If only all the tracks worked as well as these. “Queen of the Supermarket” finds Springsteen as schmaltzy as he’s ever been, a puppy dog love song with our narrator obsessed with a cute checkout girl. It feels like even Bruce recognizes the cheese in lines like "a dream awaits in aisle two"; he goes far to retain some edge with an uncharacteristic line like "I turn back for a moment and catch a smile/ That blows this whole fucking place apart." “What Love Can Do” features some interesting religious metaphor, but producer Brendan O’Brien’s slick, spit-shined modern rock sound robs the song of any real grit. Starbucks shoppers will no doubt bask in this jam while awaiting their double-whip frappuccinos. “Good Eye” gets funky in that trite, stomach-churning white-boy blues way, and while O’Brien adds some wicked distortion to Springsteen’s vocals, he also concentrates on making the song sound huge, refusing to give any instrument room to be heard as anything apart from the midrange-y stew he’s concocted. And please, with the harmonica! With more indie and punk rockers acknowledging his marked influence than ever before, now seems like the natural time for The E Street Band to cut a raw record. Working on a Dream isn’t one; it strives, especially on rumblers like “Like Itself,” to endear itself to the Adult Alternative crowd. It’s a drag to imagine Coldplay as an edgier force than the man and group who laid “Rosalita” on tape 36 years ago.

“The Wrestler,” the song Springsteen wrote for the eponymous film, is tacked on as a bonus track, no doubt an effort by Columbia to capitalize on the Golden Globe shine the song and film have received. Surely the studio heads did not realize what a saving grace including it would be. Just as it does in the film, it closes this collection of songs on a solemn note, Springsteen’s unwavering voice steadily and assuredly delivering the best song he’s written in years. Much of Working a Dream feels ecstatic, basking in the glow of hope and optimism, but “The Wrestler” reminds us that Springsteen knows the value of steely-eyed realism. "I always leave with less than I had before... but I can make you smile when the blood hits the floor/ Tell me friend can you ask for anything more?"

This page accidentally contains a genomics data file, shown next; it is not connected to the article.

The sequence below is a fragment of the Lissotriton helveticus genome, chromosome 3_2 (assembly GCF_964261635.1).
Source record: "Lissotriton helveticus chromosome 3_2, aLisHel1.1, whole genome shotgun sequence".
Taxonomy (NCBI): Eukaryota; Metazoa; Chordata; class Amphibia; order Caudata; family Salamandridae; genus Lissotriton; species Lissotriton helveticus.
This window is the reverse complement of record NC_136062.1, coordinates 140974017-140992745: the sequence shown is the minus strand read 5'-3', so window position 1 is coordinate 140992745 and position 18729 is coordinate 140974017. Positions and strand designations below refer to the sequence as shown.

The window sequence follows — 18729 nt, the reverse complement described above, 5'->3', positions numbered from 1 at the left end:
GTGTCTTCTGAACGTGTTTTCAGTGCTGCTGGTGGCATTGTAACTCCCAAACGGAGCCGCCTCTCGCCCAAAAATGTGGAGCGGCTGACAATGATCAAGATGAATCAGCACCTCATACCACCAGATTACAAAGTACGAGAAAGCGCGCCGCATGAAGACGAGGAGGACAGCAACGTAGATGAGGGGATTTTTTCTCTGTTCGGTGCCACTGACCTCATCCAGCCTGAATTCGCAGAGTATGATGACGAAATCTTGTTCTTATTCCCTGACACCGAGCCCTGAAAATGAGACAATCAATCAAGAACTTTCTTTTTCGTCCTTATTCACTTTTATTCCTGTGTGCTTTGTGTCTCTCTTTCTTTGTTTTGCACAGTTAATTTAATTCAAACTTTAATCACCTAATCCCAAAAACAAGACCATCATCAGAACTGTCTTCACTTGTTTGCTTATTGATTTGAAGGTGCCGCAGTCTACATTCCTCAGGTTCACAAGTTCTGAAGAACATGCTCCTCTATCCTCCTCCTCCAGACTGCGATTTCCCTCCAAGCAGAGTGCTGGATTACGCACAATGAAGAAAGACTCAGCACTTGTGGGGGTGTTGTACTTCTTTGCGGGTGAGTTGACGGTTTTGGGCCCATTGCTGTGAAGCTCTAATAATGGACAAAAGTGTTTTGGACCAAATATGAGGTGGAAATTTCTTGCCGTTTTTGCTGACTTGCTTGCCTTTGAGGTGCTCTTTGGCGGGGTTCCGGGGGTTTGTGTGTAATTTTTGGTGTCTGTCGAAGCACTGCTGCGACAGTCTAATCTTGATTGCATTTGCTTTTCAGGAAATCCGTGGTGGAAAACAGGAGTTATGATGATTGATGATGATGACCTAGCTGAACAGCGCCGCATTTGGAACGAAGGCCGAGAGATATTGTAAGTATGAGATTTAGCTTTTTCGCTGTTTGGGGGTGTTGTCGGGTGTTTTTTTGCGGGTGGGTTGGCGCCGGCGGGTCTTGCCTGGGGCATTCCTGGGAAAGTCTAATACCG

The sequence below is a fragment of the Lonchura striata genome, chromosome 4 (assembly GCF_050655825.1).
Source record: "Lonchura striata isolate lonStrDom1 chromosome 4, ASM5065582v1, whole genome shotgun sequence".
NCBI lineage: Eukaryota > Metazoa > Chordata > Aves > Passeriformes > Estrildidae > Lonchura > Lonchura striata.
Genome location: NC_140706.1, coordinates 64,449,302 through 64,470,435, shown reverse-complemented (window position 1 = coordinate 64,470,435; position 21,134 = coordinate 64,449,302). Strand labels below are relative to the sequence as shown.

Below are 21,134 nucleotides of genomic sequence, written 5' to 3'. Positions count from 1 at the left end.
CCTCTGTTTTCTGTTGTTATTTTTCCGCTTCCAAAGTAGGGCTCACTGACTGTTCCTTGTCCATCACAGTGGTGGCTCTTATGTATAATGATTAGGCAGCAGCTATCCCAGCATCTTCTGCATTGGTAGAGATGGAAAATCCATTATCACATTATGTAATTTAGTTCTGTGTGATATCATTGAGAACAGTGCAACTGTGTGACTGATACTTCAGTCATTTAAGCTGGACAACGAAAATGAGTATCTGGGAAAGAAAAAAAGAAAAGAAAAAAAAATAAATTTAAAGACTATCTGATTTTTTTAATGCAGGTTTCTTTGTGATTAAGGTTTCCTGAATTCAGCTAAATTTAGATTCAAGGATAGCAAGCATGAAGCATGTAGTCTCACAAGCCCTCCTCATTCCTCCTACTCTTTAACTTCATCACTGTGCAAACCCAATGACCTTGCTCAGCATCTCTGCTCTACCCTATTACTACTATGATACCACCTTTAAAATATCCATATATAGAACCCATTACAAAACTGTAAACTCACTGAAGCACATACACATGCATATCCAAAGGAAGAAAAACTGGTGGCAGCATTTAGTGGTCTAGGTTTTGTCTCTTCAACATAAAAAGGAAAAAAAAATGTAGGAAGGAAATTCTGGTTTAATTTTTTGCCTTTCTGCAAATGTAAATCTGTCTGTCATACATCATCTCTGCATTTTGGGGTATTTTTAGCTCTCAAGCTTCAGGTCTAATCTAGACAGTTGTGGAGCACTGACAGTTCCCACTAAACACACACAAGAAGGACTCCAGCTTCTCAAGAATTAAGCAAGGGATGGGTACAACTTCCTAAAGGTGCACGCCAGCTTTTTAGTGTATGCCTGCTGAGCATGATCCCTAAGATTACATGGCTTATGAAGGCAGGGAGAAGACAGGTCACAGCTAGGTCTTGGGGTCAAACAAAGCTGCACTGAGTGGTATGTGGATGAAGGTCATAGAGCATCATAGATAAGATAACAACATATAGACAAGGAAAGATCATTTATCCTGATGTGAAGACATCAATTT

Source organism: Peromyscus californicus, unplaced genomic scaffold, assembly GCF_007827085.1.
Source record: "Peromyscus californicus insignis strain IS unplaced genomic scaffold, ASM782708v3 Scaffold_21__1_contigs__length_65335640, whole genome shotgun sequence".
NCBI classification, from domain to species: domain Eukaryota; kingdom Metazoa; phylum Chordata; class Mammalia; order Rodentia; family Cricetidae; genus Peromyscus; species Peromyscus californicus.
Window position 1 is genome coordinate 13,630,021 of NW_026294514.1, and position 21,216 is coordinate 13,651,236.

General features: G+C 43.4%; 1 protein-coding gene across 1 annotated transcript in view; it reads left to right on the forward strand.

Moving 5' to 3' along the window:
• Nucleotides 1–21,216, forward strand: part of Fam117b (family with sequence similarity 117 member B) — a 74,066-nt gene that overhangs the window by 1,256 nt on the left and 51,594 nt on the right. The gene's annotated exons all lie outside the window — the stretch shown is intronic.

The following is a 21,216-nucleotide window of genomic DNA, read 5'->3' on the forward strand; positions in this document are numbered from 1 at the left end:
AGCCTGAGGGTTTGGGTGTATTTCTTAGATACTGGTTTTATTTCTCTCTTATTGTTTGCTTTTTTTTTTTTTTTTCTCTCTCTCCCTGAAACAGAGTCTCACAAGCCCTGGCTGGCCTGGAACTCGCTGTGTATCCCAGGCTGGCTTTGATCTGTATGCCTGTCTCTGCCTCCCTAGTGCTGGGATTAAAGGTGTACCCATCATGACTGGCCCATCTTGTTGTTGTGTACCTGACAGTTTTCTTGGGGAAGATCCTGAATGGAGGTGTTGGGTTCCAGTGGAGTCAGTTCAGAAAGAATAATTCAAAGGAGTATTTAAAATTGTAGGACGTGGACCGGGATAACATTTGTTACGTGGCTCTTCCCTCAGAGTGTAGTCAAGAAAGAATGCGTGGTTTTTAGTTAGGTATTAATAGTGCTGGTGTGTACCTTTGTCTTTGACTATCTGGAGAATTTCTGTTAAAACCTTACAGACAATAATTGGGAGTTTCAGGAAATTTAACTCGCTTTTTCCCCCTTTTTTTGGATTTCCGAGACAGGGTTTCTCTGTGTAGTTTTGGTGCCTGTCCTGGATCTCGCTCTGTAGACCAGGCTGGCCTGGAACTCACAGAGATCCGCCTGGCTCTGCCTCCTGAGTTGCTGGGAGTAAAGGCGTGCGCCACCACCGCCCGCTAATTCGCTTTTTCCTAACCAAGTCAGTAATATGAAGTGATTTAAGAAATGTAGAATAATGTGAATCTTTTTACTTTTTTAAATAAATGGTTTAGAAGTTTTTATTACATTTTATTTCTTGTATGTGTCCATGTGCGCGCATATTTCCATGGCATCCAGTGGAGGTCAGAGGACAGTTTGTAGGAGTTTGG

In the face of a crumbled economy, two flagging wars, and a nation in spiritual and emotional strife, it would be a colossal understatement to say that these are lousy days in American history. But it’s also a time of remarkable occurrences. A president who’s already made history and now has the chance to help heal the country. How about the freakin’ Arizona Cardinals in the Super Bowl, with the Boss providing the halftime show? Working on a Dream, like our battered country, is riddled with flaws. But when Bruce sings "I’m working on a dream/ Though it can feel so far away/ I’m working on a dream/ And our love with make it real someday," it’s a little hard not to be swept up in the concept, to allow ourselves to savor the idea that our redemption and celebration can be one thing, to roll up our sleeves, put aside the things that have consumed us too long and get to work. Ideas like that are rare, and artists who inspire in our guts a sense that rock ‘n’ roll and America can still mean something are even rarer. We ask a lot of Bruce Springsteen, but something tells me he probably likes it that way.

1. Outlaw Pete
2. My Lucky Day
3. Working on Dream
4. Queen of the Supermarket
5. What Love Can Do
6. This Life
7. Good Eye
8. Tomorrow Never Knows
9. Life Itself
10. Kingdom of Days
11. Surprise Surprise
12. The Last Carnival
13. The Wrestler [bonus track]